Once you can glide your nerves appropriately, then you can start working at improving their ability to tolerate stretch or length. As I mentioned above, our nerves stretch to about 6% of their resting length. You should be able to do so without any reproduction of pain or symptoms, such as burning or tingling. If you do experience something like this, there may be a restriction or there may have been a previous injury to the nerve making it hypersensitive to stretch.

You want to be able to regain this ability by gradually tensioning it to tolerance without symptoms, regaining length as you go. Again, when performing this type of technique, you want to have minimal to no symptoms. If you overdo any type of nerve flossing/gliding or stretching, you will aggravate the nerve and be in more pain than you were before.


You may be wondering if nerve flossing is something from which you can benefit from. I’ve seen many clients come through my door suffering from a host of ailments who have found great relief from practicing this technique. The most popular diagnoses that nerve flossing is known to help include:


The sciatic nerve travels from your low back, down your leg, and all the way to your toes. When people have issues with their sciatic nerve, symptoms like shooting pain down the leg, sharp pain in the buttocks, and a cringing back tightness when bending forward can all occur.

Herniated disc

Occurs when the soft, jelly-like material that makes up the center of each disc in your spine leaks out and presses on a nearby nerve root. Symptoms of a herniated disc may include neck or back pain, as well as tingling, numbness, and/or weakness of one or both arms or legs, depending on where in the spine the affected disc is located.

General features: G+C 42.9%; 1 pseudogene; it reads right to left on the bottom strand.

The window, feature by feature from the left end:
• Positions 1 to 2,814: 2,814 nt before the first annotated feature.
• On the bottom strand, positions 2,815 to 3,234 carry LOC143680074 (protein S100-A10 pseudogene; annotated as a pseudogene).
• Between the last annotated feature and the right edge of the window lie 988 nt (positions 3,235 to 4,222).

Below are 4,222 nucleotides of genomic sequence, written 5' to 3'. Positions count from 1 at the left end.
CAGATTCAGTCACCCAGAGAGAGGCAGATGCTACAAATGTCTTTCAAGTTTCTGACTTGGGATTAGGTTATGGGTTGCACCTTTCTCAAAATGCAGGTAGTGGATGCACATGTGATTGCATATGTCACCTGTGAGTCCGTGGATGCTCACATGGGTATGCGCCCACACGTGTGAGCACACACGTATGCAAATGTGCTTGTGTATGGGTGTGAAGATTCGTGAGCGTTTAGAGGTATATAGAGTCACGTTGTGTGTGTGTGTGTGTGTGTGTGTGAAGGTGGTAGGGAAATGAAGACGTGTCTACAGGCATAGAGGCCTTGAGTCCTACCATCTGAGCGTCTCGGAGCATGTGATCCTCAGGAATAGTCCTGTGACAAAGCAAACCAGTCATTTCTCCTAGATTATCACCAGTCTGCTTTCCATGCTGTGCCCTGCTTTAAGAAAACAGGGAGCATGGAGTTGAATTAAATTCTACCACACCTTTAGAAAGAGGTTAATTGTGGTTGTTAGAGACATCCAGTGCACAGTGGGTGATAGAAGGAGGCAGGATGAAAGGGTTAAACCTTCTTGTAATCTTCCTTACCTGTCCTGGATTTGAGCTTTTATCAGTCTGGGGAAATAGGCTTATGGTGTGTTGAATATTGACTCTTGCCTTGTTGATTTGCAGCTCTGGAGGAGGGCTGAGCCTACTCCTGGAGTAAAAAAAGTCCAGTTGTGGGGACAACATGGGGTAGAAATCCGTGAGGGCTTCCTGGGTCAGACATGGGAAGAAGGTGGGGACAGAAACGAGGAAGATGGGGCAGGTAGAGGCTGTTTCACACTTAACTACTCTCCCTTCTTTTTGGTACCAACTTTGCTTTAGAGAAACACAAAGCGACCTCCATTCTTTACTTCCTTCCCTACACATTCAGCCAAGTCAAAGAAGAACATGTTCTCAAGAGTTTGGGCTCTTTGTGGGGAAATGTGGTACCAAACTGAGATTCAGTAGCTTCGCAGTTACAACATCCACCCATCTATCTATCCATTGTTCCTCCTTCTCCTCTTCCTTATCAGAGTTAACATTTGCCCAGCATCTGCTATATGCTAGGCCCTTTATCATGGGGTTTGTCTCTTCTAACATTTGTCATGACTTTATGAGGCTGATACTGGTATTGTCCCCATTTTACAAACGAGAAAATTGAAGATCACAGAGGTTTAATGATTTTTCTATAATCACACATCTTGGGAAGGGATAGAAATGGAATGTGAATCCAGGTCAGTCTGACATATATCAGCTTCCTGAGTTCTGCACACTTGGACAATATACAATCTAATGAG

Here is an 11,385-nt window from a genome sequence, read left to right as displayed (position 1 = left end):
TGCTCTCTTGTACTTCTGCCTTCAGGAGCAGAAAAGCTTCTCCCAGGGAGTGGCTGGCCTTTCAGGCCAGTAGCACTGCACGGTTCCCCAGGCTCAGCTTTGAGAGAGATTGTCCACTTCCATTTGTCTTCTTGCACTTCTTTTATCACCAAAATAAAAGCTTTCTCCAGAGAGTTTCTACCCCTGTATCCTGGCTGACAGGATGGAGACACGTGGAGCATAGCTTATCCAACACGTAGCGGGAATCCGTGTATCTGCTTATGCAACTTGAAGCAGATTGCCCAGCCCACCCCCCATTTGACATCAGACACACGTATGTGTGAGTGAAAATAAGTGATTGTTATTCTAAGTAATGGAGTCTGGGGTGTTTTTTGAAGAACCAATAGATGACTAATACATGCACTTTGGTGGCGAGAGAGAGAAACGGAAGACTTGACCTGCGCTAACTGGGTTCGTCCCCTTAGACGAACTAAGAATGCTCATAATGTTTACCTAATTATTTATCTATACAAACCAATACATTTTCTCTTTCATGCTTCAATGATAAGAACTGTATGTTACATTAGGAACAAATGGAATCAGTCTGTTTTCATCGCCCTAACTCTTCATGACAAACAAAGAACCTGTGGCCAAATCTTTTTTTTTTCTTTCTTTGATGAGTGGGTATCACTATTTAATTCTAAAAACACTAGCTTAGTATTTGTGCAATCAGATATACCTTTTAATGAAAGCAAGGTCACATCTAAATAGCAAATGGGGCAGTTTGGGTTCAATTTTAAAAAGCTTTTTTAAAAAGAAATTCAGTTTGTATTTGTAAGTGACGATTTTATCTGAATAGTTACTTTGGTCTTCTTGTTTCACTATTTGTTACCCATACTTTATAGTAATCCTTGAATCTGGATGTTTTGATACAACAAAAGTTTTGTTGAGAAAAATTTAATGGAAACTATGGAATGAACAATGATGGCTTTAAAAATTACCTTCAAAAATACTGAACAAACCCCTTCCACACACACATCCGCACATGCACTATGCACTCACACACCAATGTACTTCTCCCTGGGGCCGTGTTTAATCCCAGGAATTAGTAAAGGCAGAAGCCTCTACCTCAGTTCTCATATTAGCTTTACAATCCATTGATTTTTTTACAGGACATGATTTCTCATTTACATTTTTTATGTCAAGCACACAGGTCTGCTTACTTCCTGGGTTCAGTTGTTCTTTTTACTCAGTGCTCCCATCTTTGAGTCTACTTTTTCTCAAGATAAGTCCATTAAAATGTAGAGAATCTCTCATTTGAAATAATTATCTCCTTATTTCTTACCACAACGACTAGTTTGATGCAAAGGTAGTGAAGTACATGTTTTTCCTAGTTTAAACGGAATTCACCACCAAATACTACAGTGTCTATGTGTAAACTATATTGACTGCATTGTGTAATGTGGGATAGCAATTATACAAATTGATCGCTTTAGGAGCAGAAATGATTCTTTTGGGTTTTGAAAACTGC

Cervical radiculopathy

Common cause of pain, pins, and needles and/or weakness in your arm, as well as neck pain and other symptoms. It is generally brought about when a spinal nerve root is compressed, either by an acute or chronic disc herniation or by degenerative changes in spinal structures.

Carpal tunnel syndrome

Caused by pressure on the median nerve. The carpal tunnel is a narrow passageway surrounded by bones and ligaments on the palm side of your hand. When the median nerve is compressed, the symptoms can include numbness, tingling and weakness in the hand and arm.

Plantar fasciitis

One of the most common causes of heel pain. It involves inflammation of a thick band of tissue that runs across the bottom of each foot and connects the heel bone to the toes. Plantar fasciitis commonly causes stabbing pain that usually occurs with your first steps in the morning.

Cubital tunnel syndrome

The second most common nerve compression syndrome (carpel tunnel being first), this affects the ulnar nerve of the upper extremity when the nerve is pinched as it passes behind the elbow. This is the same nerve that causes the tingling sensation of hitting your "funny bone."

Tarsal tunnel syndrome

Results when the posterior tibial nerve, found in the foot between bones and overlying fibrous tissue, is compressed. This condition is very similar to carpal tunnel syndrome in the wrist. Both conditions result when a nerve is pinched within a confined space.

As mentioned before, it is imperative you are working with a Doctor of Physical Therapy who can guide you through nerve flossing appropriately and gradually back you back to normal. As with any nerve injury, they can be difficult to get rid of especially if the patient has suffered with it for prolonged periods.

The longer the nerves have been compressed, the more likely the condition will be harder to get rid of. The moral of the story here is: if you are experiencing these symptoms, don’t wait another day; seek physical therapy treatment so that you can be evaluated and get on the road to recovery before the symptoms become more chronic.

If you are suffering from any nerve pains, or have specific questions about neck flossing, please feel free to email me at or reach out at 516-387-4669. I am always here to help. Also, if you have any specific topics that you would like us to cover, please feel free to use the links and number mentioned to let us know as well. We will soon be back at getting into webinars and seminars to provide higher level and more in-depth examination into different topics you have been wanting to learn. Lastly, don't forget to give us a follow on Facebook at Ascent Physical Therapy, PLLC and on our Instagram Page HERE .